Cardiff were a typical Neil Warnock side; tough and difficult to break down and the German gave them something to think about in the air that was different to what Brentford had offered for the majority of the game.
Smith deserves credit for those changes and for being bold and was able to get out of trouble and avoid the wave of criticism that comes his way after every negative result.
Brentford have not been given a penalty this season but, since the last international break, have conceded four. All of them have been scored either direct from the spot or from the rebound.
It's staggering to be at the halfway point and still be without a penalty to the club's name this season but there are four other clubs yet to be awarded a spot kick; Rotherham, Burton,Wigan and Huddersfield.
After Cardiff were awarded such a soft penalty after Sean Morrison went down under pressure from Andreas Bjelland, the Bees had two strong penalty shouts of their own.
The first was when Scott Hogan was pushed over in the box and the second was for a handball.
Brentford are one of the cleaner sides when it comes to defending in their own box with those four conceded, putting them joint 19th with Brighton, Huddersfield and Wigan with only Burton and Preston having better records.
The long goodbye?
Dean Smith is coming into the last 18 months of his contract at Griffin Park and the impression I get is that most fans don't want to see it renewed at this current juncture.
While, of course, the fans don't have the final say it is an indicator of where the head coach stands at Griffin Park.
There will be some who will question why Smith's contract is an issue at this juncture but there are valid reasons for this to become a growing concern.
Club policy has shown that if a player is going into the last year of their contract and unlikely to sign fresh terms then they will be sold than risk losing them on a free.
You only have to look at the other end of the Piccadilly Line at Arsenal to see why a manager in the final season of their contract is not a good thing.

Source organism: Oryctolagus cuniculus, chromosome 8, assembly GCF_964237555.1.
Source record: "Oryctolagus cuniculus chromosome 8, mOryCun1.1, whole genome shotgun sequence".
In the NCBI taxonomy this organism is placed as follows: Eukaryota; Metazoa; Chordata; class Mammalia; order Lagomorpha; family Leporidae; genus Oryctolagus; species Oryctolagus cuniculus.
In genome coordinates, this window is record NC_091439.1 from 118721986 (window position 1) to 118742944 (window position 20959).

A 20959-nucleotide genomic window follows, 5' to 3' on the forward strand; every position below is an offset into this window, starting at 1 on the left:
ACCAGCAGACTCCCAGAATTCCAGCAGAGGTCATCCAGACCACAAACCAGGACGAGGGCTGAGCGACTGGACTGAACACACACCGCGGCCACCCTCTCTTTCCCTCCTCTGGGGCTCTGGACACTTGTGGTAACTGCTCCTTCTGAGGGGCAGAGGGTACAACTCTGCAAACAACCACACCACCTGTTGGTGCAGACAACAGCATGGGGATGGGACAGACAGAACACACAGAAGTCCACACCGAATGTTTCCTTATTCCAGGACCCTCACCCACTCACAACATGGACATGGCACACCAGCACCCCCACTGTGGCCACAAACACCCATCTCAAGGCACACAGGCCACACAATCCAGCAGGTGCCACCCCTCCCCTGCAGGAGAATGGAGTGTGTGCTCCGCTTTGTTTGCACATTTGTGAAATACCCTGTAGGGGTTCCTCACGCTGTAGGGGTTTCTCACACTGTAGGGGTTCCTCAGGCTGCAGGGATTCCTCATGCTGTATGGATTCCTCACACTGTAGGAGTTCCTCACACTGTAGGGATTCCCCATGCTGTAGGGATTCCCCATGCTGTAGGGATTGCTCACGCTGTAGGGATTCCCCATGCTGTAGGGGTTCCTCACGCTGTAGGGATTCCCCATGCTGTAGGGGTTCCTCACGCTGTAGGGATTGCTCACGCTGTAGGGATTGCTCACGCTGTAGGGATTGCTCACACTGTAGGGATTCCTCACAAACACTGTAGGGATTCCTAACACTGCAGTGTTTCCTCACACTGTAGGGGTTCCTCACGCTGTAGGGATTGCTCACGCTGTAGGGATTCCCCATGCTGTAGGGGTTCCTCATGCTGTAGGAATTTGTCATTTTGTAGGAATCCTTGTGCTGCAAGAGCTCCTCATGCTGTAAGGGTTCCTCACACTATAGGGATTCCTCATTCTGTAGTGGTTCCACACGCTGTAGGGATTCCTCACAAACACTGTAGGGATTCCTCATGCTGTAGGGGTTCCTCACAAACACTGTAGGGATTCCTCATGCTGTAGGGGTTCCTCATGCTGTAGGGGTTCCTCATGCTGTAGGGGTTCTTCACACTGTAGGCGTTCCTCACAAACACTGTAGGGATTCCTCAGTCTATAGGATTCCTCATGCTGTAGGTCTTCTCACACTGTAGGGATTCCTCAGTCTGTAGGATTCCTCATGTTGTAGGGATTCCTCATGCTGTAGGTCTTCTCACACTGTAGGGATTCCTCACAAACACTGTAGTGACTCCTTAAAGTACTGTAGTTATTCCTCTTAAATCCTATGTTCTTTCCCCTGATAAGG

Every bad result is met by contract questions and it is a sideshow that dominates the final contracted season.
Brentford will want to avoid this issue so, in my opinion, a decision will be taken this season as to whether Smith gets a new deal or not. If it is not, then the Bees will look to appoint a new head coach for next year.
Why haven't the fans taken to Smith?
A number of Brentford fans I have spoken to wouldn't be too disappointed if he left the club for various reasons.
Some supporters have never seemingly taken to Smith during his time in charge, even during the runs of excellent form.
The elephant in the room here is once again Mark Warburton. Brentford supporters have a habit of putting managers on a pedestal and nobody that succeeds them can ever hold a candle to them.
This happened 10 years ago with Martin Allen, who left the club in 2006 for then League Two side MK Dons, and yet was still seen as the Messiah by some after Andy Scott's departure in 2011.
There have been murmurs from the crowd at times singing the head coach's name from time to time but Marinus Dijkhuizen, Lee Carsley and Smith have ever had a sustained chant.
It's unlikely, unless Brentford win 15 on the trot, that Smith will ever get the vocal backing afforded to the likes of Warburton and Allen.